Grant had been acquired to be the team’s starting power forward, but was asked to step in as an undersized center for much of his stay following Mourning’s kidney illness.
The beloved Grant played admirably. In four years with the Heat, he averaged 11.0 points and 8.5 rebounds per game. He led by example, not flashy but always willing to give 100% for his team.
But the Heat went just 153-175 during his tenure, making the playoffs twice, reaching the second round once. The middle seasons of his tenure were some of the darkest in Heat history, with Riley having missed the playoffs for the first two times in his coaching career. In the summer of 2004, Grant was sent to the Lakers in the trade that landed Shaquille O’Neal in South Florida.
Two seasons later, after unsuccessful stints in Los Angeles and Phoenix, Grant left the game after lingering injuries had reduced his level of play for several seasons. The final year of his contract, worth $14.8 million, was paid out in retirement. He achieved lifetime earnings of $107 million across his 12 NBA seasons.
Despite his onerous salary, Grant remains one of the most popular players in Heat history. His character and his dedication to the team were second to none. He was a true class act.
Unfortunately for Brian, his story took a horrific turn after retiring from the sport. Less than a year later, he was diagnosed with early onset Parkinston’s disease.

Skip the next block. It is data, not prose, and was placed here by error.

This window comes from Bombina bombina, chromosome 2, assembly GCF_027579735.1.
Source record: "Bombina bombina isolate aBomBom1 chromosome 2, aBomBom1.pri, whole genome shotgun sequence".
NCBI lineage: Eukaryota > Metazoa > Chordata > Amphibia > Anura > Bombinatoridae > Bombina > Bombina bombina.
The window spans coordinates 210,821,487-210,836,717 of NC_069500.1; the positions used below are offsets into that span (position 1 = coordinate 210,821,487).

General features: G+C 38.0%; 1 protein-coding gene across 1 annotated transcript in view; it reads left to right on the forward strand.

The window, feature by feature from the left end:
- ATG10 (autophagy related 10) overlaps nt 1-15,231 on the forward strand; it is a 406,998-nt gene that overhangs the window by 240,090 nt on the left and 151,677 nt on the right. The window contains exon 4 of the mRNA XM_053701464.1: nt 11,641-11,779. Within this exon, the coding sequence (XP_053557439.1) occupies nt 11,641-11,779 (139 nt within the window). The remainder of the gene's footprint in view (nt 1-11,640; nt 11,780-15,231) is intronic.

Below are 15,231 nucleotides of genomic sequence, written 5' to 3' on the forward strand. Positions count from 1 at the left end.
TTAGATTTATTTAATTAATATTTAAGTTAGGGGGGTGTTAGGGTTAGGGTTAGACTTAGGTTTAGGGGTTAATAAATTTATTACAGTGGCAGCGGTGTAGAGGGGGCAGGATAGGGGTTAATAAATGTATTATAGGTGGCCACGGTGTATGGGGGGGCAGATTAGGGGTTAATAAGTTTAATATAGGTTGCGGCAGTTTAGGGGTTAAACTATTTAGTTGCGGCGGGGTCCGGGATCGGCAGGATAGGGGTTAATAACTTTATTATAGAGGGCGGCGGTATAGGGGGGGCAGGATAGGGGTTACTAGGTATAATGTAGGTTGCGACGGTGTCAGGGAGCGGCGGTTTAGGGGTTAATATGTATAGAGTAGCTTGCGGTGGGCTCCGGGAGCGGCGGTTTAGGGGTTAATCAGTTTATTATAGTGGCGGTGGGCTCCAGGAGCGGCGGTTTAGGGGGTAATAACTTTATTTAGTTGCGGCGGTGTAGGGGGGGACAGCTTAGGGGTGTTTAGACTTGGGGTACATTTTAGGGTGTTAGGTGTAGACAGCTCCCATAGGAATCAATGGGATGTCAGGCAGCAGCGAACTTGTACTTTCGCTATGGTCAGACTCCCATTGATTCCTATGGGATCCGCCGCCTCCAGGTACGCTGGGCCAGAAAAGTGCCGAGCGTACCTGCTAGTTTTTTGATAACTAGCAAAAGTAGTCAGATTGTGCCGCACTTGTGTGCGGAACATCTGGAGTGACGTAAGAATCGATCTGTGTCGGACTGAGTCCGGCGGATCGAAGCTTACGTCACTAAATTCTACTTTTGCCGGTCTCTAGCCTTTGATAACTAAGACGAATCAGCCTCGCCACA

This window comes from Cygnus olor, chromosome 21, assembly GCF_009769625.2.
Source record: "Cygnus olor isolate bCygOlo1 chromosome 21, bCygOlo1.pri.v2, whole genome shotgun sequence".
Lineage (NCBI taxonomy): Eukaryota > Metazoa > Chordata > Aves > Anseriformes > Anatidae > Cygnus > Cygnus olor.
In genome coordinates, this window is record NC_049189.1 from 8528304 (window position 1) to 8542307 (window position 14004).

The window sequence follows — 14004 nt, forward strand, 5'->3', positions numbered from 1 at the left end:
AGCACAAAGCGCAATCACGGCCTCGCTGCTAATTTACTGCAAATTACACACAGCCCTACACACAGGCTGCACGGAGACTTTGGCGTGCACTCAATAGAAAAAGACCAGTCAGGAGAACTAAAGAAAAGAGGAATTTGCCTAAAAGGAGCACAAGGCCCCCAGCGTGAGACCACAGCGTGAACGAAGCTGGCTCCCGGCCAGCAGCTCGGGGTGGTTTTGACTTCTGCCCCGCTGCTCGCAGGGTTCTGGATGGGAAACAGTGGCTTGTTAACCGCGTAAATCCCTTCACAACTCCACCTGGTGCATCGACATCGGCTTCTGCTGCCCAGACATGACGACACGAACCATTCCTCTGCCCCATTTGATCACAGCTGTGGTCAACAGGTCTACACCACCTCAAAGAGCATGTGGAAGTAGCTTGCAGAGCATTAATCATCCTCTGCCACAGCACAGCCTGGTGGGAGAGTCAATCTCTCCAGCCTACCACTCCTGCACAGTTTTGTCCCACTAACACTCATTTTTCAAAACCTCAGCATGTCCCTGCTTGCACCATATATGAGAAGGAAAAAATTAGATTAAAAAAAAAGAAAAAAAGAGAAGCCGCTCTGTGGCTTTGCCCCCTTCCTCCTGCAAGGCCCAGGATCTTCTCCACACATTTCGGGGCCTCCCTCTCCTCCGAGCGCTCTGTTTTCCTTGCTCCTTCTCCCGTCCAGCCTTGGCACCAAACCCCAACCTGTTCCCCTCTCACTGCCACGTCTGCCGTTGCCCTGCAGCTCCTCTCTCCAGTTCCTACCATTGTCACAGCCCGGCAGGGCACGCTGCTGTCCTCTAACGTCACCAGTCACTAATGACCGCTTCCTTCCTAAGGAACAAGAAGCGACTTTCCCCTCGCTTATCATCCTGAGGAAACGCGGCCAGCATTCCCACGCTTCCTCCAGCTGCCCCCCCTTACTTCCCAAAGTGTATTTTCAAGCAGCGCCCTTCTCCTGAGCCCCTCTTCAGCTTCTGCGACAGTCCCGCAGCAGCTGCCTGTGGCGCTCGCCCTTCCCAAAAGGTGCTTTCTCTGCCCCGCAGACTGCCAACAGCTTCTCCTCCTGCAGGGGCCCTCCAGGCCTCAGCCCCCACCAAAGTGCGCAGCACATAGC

Here’s an update:
Great blog! Read it all the time. Very indepth/knowledgeable posts! Thanks!
Thanks. It’s certainly nice to get this feedback. It keeps me going.
UD is the new Brian Grant. I didn’t realize it till this post. I’d rather have UD on my team though. Wonder if he hadn’t given the Heat the hometown discount or if he decides not to this summer (if we make an offer – prob the mle, right?) if he’ll get paid like Grant did.
Grantâ€™s first year salary was $8.8M in 2000.
Haslemâ€™s first year salary was $5.0M in 2005. If you believe his agent (who suggested at the time that Haslem was leaving $10M on the table), his first year salary would have been $6.7M.
But consider the environments in which they were signed. In 2000, the MLE was $2.25M. In 2005, it was $5.0M.
And consider the total contract values. Grant made $85M over 7 years. Haslem made $30M over 6 years; his agent felt he could make $40M.